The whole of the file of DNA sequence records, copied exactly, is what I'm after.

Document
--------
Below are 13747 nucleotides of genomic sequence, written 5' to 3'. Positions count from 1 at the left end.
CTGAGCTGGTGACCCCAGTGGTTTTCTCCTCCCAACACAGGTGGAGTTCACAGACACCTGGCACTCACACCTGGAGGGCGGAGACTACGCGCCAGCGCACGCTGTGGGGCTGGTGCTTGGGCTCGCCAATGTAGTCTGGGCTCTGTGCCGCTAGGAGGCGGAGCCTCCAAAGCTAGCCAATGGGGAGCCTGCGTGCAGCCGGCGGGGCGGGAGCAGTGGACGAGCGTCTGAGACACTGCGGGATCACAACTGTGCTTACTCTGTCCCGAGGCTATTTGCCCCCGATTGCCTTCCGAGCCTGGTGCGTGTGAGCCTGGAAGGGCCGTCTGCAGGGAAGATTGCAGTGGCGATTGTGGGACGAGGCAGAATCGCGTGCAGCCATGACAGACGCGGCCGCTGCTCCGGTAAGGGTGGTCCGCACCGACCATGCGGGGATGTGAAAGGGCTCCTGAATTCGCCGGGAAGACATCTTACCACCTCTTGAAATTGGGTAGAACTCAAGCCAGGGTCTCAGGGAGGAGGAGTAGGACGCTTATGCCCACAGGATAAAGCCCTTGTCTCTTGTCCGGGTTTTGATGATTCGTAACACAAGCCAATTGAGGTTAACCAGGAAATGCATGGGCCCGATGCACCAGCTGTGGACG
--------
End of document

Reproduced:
Below are 13747 nucleotides of genomic sequence, written 5' to 3'. Positions count from 1 at the left end.
CTGAGCTGGTGACCCCAGTGGTTTTCTCCTCCCAACACAGGTGGAGTTCACAGACACCTGGCACTCACACCTGGAGGGCGGAGACTACGCGCCAGCGCACGCTGTGGGGCTGGTGCTTGGGCTCGCCAATGTAGTCTGGGCTCTGTGCCGCTAGGAGGCGGAGCCTCCAAAGCTAGCCAATGGGGAGCCTGCGTGCAGCCGGCGGGGCGGGAGCAGTGGACGAGCGTCTGAGACACTGCGGGATCACAACTGTGCTTACTCTGTCCCGAGGCTATTTGCCCCCGATTGCCTTCCGAGCCTGGTGCGTGTGAGCCTGGAAGGGCCGTCTGCAGGGAAGATTGCAGTGGCGATTGTGGGACGAGGCAGAATCGCGTGCAGCCATGACAGACGCGGCCGCTGCTCCGGTAAGGGTGGTCCGCACCGACCATGCGGGGATGTGAAAGGGCTCCTGAATTCGCCGGGAAGACATCTTACCACCTCTTGAAATTGGGTAGAACTCAAGCCAGGGTCTCAGGGAGGAGGAGTAGGACGCTTATGCCCACAGGATAAAGCCCTTGTCTCTTGTCCGGGTTTTGATGATTCGTAACACAAGCCAATTGAGGTTAACCAGGAAATGCATGGGCCCGATGCACCAGCTGTGGACG